LaTonya Riley, a grandmother of four and a breast cancer survivor, became a homeowner Wednesday, something she once thought was far beyond her reach.
“I think everything that’s happened to me these last six years was God divine,” she said after receiving keys to a three-bedroom, two-bath house she helped build, working with Habitat for Humanity of Seminole County and Greater Apopka.
“This is a dream come true because I never thought at this point in my life I’d be buying a house.”
After nearly two decades juggling motherhood and a low-wage job at McDonald’s, Riley was stricken with breast cancer, a health crisis that led her to the Facebook page of a cancer survivor who also was a Habitat volunteer.
She said the posts inspired her, despite an affordable housing crisis in Central Florida.
“Me being on my sick bed, I was like, ‘You know what? I’m tired of sitting here crying, having a pity party about my life’,” Riley said. “I wanted to own my own home and when I got into the Habitat program, I could see the light: there was a way.”
She found a better-paying job with Orange County Public Schools as a bus monitor.
Riley said she also worked to improve her credit rating; enrolled in required Habitat classes for home maintenance and financial responsibility; and donated 200 hours of “sweat equity,” working on a volunteer construction crew.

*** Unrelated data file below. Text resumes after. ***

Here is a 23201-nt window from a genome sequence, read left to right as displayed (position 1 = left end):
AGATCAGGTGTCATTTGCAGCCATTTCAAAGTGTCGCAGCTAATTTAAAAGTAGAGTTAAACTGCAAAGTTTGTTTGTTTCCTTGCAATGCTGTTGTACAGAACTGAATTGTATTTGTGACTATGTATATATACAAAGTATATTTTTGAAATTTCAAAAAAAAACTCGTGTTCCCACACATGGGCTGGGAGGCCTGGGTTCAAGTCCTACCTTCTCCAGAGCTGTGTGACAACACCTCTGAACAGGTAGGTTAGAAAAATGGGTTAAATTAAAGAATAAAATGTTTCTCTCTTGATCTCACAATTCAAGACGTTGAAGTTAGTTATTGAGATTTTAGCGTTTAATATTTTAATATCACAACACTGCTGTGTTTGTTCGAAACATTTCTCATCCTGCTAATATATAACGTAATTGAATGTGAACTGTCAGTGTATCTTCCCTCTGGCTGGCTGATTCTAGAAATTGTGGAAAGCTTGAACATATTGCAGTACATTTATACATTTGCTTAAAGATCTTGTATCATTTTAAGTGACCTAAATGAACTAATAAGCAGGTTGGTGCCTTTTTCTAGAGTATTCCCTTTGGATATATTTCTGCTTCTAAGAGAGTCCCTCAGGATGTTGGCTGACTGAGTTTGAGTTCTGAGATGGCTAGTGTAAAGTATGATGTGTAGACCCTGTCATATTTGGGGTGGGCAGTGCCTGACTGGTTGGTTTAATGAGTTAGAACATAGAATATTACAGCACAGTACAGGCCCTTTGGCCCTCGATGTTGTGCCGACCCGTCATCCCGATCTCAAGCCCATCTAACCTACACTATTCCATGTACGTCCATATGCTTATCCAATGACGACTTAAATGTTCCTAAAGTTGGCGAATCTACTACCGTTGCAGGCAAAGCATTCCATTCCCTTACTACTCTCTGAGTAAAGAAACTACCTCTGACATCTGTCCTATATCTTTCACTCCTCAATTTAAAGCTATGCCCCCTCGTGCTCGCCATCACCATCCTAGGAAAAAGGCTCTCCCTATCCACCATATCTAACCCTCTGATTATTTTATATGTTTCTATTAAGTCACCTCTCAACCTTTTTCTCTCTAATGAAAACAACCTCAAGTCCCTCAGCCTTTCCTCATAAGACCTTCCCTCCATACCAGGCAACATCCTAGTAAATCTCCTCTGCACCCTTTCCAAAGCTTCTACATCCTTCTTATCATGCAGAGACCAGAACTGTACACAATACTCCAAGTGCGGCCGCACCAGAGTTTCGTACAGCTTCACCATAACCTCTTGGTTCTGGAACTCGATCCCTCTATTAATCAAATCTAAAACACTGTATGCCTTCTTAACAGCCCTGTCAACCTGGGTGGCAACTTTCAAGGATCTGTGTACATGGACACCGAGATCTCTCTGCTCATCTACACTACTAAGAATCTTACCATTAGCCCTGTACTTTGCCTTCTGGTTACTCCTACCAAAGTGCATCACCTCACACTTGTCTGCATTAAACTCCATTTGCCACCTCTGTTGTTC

So did the youngest of her four kids, son Cameran Barnes, 18, who aspires to be a firefighter.
He balanced morning football practices with Apopka High School in July with the construction work.
“I just knew someday something good was gonna happen,” he said Wednesday. “This is that day.”
The home on Short Street in south Apopka occupies a formerly vacant, quarter-acre patch donated as surplus land to Habitat by Orange County, which kicked in another $15,000 for construction costs from its Housing For All Trust Fund.
Orange County Mayor Jerry Demings handed the keys to Riley and pledged to help her son with his career.
Two of Demings’ sons are firefighters.
Habitat selects homeowners based on an applicant’s level of need and ability to repay a mortgage through an affordable payment plan. Riley’s payment will be less than 35% of her gross monthly income, said Habitat spokesperson Muffet Robinson, who did not disclose the payment.
Habitat houses are sold to home buyers at a discount possible because the nonprofit uses grant money and other sources to keep the prices of homes affordable for the recipients.
In fiscal year 2022-23, Habitat Seminole-Apopka closed on 16 homes, four more than in 2021-22.
Robinson said the organization hopes to close on 22 homes by June 30, the end of fiscal year 2023-24.
Suzanne Weinstein, president and CEO of the Orlando Credit Union, was among the volunteers who helped build the house and then turned out Wednesday to cheer on Riley and her family. Weinstein said the home is literally filled with good wishes as all volunteers wrote messages on wood planks and studs, now covered by drywall and siding.
Riley’s son said he wrote, “Mom, I love you.”
Riley wrote, “Thank you, God.”